Publication date: December 17th 2013
Genres: Dystopia, Young Adult
Synopsis from Goodreads:
Mary is stuck in Section One, living with three hundred women in a crumbling hospital. She wonders what life was like two centuries ago, before the Cleansing wiped out all the men. But the rules—the Matriarch's senseless rules—prevent her from exploring the vacant city to find out.
Taylor's got a dangerous secret: he's a boy. His compound's been destroyed, and he's been relocated to Section One. Living under the Matriarch means giving up possessions, eating canned food and avoiding all physical contact. Baggy clothes hide his flat chest and skinny legs, but if anyone discovers what lies beneath, he'll be exiled. Maybe even executed.
Mary's never seen a boy—the Matriarch cut the pictures of men from the textbooks—and she doesn't suspect Taylor's secret. If she knew, she might understand the need to stop the girls from teasing him. If she knew, she might realize why she breaks the rules, just to be near him. Then again, she might be frightened to death of him.
Taylor should go. The Matriarch is watching his every move. But running means leaving Mary—and braving the land beyond the compound's boundaries.
How I Came Up With the Idea for The Only Boy
Usually, soon after I finish one novel, the idea for another comes, as if my mind automatically kick-starts in a new direction.
The concept for The Only Boy came a few weeks after watching the movie Children of Men. If you haven’t seen it or read the book, the gist is that babies have stopped being born, for some inexplicable reason, and the youngest living person is now an adult. This got me wondering what a world with only women would be like. How would they reproduce? Could they develop a technique to combine DNA from women to make more women?
After many years, centuries even, perhaps the women would no longer want men around? Maybe they would blame them for the disease that nearly wiped out humanity.
Introducing a boy into the mix would make the story more interesting, make the plot more complicated. Some of the women would want him dead. He would have to hide his identity.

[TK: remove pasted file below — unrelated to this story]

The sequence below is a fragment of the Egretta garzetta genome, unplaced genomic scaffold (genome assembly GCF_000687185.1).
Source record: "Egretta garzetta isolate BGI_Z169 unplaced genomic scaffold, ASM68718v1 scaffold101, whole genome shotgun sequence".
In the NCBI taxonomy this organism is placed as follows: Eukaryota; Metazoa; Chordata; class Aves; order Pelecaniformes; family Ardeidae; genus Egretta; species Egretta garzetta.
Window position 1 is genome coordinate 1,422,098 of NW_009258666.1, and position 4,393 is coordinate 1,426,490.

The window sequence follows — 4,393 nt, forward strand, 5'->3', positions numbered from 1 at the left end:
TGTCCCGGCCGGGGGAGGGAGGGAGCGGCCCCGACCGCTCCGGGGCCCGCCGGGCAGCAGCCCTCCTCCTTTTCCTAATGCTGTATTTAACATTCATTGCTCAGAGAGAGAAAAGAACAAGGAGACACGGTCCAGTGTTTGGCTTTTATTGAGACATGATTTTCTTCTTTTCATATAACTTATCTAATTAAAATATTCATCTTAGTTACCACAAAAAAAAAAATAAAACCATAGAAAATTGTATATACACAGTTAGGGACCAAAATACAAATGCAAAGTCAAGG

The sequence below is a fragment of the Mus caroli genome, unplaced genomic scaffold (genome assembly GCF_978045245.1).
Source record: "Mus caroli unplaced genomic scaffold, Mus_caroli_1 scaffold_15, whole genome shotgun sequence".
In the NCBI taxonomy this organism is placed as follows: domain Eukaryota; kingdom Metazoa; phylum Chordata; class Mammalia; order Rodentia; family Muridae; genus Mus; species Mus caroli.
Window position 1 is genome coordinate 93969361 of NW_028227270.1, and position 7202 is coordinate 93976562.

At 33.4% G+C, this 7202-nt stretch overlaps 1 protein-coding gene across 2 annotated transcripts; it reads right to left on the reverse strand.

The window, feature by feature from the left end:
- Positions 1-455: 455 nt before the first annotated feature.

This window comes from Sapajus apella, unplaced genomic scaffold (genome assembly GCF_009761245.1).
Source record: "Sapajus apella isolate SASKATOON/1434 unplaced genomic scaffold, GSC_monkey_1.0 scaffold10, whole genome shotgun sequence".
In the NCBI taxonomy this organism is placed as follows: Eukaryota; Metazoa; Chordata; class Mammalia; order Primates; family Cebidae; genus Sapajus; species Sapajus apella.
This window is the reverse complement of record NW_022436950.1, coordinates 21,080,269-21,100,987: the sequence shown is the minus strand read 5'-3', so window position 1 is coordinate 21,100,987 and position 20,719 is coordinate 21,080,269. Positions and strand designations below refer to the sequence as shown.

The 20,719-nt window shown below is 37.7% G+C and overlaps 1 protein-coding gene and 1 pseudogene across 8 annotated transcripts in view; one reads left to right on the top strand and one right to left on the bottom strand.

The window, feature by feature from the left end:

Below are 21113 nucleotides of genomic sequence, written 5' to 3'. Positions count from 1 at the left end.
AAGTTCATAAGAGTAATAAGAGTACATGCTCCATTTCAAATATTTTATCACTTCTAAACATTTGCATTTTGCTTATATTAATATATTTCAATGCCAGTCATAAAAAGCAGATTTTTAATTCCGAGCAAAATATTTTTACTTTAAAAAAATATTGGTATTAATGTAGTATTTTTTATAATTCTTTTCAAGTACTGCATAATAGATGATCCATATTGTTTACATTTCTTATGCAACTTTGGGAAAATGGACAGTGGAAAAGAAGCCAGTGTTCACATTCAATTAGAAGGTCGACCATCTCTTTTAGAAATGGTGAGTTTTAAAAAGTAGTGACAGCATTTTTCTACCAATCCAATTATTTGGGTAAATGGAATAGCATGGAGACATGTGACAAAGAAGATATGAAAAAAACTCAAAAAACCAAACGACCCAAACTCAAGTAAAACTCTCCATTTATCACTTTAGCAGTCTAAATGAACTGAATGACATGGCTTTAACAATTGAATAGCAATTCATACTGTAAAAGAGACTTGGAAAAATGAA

I needed characters. Taylor, the only living boy, has just lost his family and friends, everyone he knew. Mary is an inquisitive girl with a yearning to learn more about life before the disease. The Matriarch, the figurehead for the group, is obsessed with making sure men never return. I tossed them together to see what would happen.
Of course, I thought the idea was totally original, but soon after I finished The Only Boy, I learned that the concept (just one living male) had been done before, in a comic book and a made-for-TV movie. It seems there are no new ideas, or at least very few of them. How many vampire books have been written? Avatar follows the same basic plot as Fern Gulley. Cinderella has been rehashed countless times.
A fresh take, however, can bring new life to the story. I haven’t seen the aforementioned comic book or made-for-TV movie, but I’m fairly sure The Only Boy is unique. Hopefully, my novel stands on its own.
About Jordan Locke
Jordan Locke lives in Connecticut with his wife, two lively daughters and a well-behaved whippet. A graphic designer by trade, his creativity spilled over into the literary world. After years of writing, reading and learning the craft, his fifth novel, The Only Boy, brought him offers of representation from two well-known agents. Now, after the dog is fed and the kids are in bed, you will find him tapping away at the keyboard.
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